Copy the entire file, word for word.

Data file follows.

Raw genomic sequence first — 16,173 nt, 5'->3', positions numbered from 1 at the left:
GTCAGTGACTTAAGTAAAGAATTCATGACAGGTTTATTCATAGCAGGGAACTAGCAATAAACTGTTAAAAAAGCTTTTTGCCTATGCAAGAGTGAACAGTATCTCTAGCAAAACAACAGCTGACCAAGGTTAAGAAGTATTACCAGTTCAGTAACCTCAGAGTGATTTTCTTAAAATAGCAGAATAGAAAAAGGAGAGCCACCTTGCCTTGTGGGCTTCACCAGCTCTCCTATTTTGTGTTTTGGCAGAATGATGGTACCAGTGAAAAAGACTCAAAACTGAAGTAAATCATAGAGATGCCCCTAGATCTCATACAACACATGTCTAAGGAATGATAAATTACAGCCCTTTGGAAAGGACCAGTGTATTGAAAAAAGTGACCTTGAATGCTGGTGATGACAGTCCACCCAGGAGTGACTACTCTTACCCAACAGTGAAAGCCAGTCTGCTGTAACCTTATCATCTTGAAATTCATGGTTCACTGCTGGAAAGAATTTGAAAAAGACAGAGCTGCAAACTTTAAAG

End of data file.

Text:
Raw genomic sequence first — 16,173 nt, 5'->3', positions numbered from 1 at the left:
GTCAGTGACTTAAGTAAAGAATTCATGACAGGTTTATTCATAGCAGGGAACTAGCAATAAACTGTTAAAAAAGCTTTTTGCCTATGCAAGAGTGAACAGTATCTCTAGCAAAACAACAGCTGACCAAGGTTAAGAAGTATTACCAGTTCAGTAACCTCAGAGTGATTTTCTTAAAATAGCAGAATAGAAAAAGGAGAGCCACCTTGCCTTGTGGGCTTCACCAGCTCTCCTATTTTGTGTTTTGGCAGAATGATGGTACCAGTGAAAAAGACTCAAAACTGAAGTAAATCATAGAGATGCCCCTAGATCTCATACAACACATGTCTAAGGAATGATAAATTACAGCCCTTTGGAAAGGACCAGTGTATTGAAAAAAGTGACCTTGAATGCTGGTGATGACAGTCCACCCAGGAGTGACTACTCTTACCCAACAGTGAAAGCCAGTCTGCTGTAACCTTATCATCTTGAAATTCATGGTTCACTGCTGGAAAGAATTTGAAAAAGACAGAGCTGCAAACTTTAAAG